Jenny                       Or do you … go on.

Jo:                              Go on, yes. Yes, please.

Jenny:                     I don’t know if you want to delve into this now but this is what I have wrestled with a lot and I’m guessing other good-hearted people in this group have as well in some way. My thing around money and value I get hung up on is living in a really economically depressed area, having lived in fairly extreme poverty in my own past and really struggling to charge when I see the inequalities in the world and the need that is out there and the people who really, truly can’t … You know as Nancy mentioned, really can’t afford it. I know you and I have talked about this some but I thought in the time do you want to [inaudible 00:28:11].

Jo:                              So I think that is such a good point and there is no getting away from the fact that we live in a horribly unequal world. Horribly unequal. I think what many of us go to, I think I said this at a couple of points, I think what many of us go to is, “Well if I start charging a certain amount.” Or, “If I start earning a certain amount then I become just like them.” Or, “I’m just feeding that machine that is perpetuating that inequality.” And it feels gross. I remember one entrepreneur that I was talking to and she said, “Honestly I thought, ‘I can’t start a business, I’ll have to become a Republican.’ ” This is obviously someone who’s American. Because I think a lot of us have those kinds of conflicts because modern day capitalism sucks, it’s fairly awful.

Then there’s also that real desire to help those people that we see who are in need and there’s no right or wrong with this, or there’s no black and white with it. I think we each have to find our own way of doing what we can and making that right with ourselves and I can share what I do and how I help to square that for myself but there’s a couple of prerequisite thoughts there, is that you cannot save everybody. You know, there’s that story in the Bible of Jesus trying to heal all of the lepers and just getting kind of swamped by everybody. I know that us people-pleasers, us people who really want to heal everybody, we have to be able to do that from a position of self-sustainability. If we just give and give and give until there’s nothing left, then we will disappear. We will be all used up. We cannot do that, we have to be able to sustain ourselves and part of that is being able to sustain ourselves financially.

Now, that does not mean that you go to the other extreme, which is, “Everyone’s on their own, we completely ignore them.” It’s about finding the middle ground that works for us. Now for me, for example, I came from … I had two socialist parents, I worked in the public sector for many, many years, the whole idea of even the word business still makes me go … a little bit. I’ve worked in non-profits, I had this real disconnect with charging and it was a real struggle to be able to charge a sustainable amount in my business. The way that I have kind of made, not just peace with that, but I don’t know, whatever the next stage up from peace is, is that I do a certain number of pro bono days every quarter. I do free workshops with some local charities, so I can be more in control of … and choose where I’m giving that time and that energy.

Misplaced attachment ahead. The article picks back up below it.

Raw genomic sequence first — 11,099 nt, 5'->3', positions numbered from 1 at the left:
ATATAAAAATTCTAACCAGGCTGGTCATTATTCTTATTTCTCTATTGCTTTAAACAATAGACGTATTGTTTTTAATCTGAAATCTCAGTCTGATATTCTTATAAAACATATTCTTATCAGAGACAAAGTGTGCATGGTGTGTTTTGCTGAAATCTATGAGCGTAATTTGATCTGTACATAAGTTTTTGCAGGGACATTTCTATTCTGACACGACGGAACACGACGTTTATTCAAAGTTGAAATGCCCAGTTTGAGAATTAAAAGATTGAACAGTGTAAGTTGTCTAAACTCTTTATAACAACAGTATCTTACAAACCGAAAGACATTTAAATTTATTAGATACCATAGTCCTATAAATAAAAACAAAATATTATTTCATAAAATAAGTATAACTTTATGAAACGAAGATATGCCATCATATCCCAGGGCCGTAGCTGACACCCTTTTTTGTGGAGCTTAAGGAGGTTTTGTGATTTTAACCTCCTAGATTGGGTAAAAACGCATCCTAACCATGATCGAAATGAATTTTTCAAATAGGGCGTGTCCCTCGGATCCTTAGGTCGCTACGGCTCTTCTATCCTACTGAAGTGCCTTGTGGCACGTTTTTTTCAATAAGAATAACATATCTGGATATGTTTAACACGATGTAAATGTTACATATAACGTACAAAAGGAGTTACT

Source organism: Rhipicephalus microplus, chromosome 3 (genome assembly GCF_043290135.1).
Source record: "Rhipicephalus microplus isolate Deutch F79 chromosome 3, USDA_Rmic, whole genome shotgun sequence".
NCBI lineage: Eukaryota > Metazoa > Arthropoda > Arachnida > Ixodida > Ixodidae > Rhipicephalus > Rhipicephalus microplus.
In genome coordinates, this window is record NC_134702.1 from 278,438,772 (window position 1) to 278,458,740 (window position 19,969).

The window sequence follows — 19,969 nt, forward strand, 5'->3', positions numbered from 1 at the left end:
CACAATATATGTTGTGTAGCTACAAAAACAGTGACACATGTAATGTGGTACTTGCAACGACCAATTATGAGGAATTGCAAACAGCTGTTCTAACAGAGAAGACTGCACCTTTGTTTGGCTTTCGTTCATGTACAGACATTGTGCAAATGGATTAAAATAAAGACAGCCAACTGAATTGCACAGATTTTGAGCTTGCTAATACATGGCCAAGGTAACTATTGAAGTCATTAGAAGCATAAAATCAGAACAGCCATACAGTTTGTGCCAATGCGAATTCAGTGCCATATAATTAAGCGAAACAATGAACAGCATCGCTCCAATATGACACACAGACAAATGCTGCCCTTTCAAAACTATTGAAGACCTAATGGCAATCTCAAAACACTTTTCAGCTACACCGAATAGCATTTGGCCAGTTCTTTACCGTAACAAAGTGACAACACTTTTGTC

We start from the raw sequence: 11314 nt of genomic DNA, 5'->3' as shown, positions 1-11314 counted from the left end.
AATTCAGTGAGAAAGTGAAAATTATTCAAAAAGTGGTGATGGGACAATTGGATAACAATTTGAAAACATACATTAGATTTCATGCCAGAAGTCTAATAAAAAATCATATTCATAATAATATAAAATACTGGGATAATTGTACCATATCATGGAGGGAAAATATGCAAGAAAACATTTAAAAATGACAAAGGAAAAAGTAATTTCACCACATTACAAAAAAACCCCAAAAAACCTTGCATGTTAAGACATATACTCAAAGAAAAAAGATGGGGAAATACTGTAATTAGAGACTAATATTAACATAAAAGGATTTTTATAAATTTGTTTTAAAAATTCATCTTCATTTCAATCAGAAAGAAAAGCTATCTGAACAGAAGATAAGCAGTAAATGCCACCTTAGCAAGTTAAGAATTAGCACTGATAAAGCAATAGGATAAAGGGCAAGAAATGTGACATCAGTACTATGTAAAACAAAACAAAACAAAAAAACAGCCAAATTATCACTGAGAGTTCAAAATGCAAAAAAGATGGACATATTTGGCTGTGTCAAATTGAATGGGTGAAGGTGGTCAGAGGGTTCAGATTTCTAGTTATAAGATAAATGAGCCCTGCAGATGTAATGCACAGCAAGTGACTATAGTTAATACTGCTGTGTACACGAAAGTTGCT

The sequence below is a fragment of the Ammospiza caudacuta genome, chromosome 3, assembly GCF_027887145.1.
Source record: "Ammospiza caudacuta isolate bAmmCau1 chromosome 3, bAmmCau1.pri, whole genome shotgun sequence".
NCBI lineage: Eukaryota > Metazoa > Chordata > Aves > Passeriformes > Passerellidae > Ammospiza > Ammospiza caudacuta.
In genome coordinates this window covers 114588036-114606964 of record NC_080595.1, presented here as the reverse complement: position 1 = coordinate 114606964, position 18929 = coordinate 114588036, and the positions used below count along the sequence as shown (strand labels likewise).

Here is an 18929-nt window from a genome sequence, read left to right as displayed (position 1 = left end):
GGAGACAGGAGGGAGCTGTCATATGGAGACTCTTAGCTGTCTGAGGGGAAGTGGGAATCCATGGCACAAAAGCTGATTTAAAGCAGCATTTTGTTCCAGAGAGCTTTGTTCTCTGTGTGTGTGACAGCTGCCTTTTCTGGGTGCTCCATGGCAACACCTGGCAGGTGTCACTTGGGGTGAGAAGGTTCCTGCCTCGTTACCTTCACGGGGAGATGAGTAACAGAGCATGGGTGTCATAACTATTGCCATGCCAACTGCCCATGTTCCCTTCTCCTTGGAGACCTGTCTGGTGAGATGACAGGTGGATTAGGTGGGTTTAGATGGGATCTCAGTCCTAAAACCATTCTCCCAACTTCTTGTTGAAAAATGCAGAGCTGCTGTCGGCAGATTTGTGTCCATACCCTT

You could, for example, I know other people who have scholarship clients. I know other people who give a certain percentage of their income to charitable causes. We’ll keep in good business, it’s a certain percentage of their income, it’s a certain number of days I do each quarter. You have to, I believe, have that financial sustainability there first and if that means that initially you are working with people who aren’t in that really impoverished, needy position, then you have to do the work with the people who can afford your services in order to be able to support those who maybe can’t. Does that help? Because otherwise we … The world does not need one more coach who cannot afford to keep doing that work because then you’re not able to help anybody. Does that help?

Jenny:                     Yeah, it does.

Jo:                              Okay, cool.

Jenny:                     You and I have talked about this, but I know other people wrestle with that and it would be nice to …

Jo:                              I think it’s a really important conversation to have. It’s one of the dilemmas that we have. As part of the goody pack that you’ll also be sent links to for after the workshop, the kind of virtual goody bag, there’s a whole workbook I’ve got. I know some of you are familiar with this already, it’s called How Money Fucks With Your Head And What You Can Do About It. It’s not definitive but it’s some of my thoughts and tools and techniques about how we can really help ourselves with this because without that baseline of sustainability, we can’t do this work. Or, we do this work and we do it and we keep the day job. If you have a day job that is fine and helps you to do … I know lots of people who do both and they’re really happy with that but I know many, many more people who are doing that and it’s a soul sucking, or a bloodsucking job that they’re doing, like Nancy said.”